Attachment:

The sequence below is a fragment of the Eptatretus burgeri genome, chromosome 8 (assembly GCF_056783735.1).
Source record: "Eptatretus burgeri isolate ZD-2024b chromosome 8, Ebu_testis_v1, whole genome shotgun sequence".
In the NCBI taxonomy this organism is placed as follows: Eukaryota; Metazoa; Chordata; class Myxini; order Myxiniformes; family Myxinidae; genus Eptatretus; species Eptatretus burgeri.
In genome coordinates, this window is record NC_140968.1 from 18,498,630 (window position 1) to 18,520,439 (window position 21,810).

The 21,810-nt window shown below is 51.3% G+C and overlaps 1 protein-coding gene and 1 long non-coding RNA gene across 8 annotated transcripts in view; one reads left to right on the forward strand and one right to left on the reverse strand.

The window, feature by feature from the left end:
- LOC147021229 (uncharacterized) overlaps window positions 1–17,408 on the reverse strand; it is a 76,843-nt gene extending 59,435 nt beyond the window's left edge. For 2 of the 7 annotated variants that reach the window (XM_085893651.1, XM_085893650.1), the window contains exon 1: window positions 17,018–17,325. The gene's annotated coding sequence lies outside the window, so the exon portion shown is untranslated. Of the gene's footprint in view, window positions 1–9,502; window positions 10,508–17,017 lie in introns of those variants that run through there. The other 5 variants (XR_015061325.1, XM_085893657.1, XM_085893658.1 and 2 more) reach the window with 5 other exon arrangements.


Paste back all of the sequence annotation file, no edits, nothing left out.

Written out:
The sequence below is a fragment of the Eptatretus burgeri genome, chromosome 8 (assembly GCF_056783735.1).
Source record: "Eptatretus burgeri isolate ZD-2024b chromosome 8, Ebu_testis_v1, whole genome shotgun sequence".
In the NCBI taxonomy this organism is placed as follows: Eukaryota; Metazoa; Chordata; class Myxini; order Myxiniformes; family Myxinidae; genus Eptatretus; species Eptatretus burgeri.
In genome coordinates, this window is record NC_140968.1 from 18,498,630 (window position 1) to 18,520,439 (window position 21,810).

The 21,810-nt window shown below is 51.3% G+C and overlaps 1 protein-coding gene and 1 long non-coding RNA gene across 8 annotated transcripts in view; one reads left to right on the forward strand and one right to left on the reverse strand.

The window, feature by feature from the left end:
- LOC147021229 (uncharacterized) overlaps window positions 1–17,408 on the reverse strand; it is a 76,843-nt gene extending 59,435 nt beyond the window's left edge. For 2 of the 7 annotated variants that reach the window (XM_085893651.1, XM_085893650.1), the window contains exon 1: window positions 17,018–17,325. The gene's annotated coding sequence lies outside the window, so the exon portion shown is untranslated. Of the gene's footprint in view, window positions 1–9,502; window positions 10,508–17,017 lie in introns of those variants that run through there. The other 5 variants (XR_015061325.1, XM_085893657.1, XM_085893658.1 and 2 more) reach the window with 5 other exon arrangements.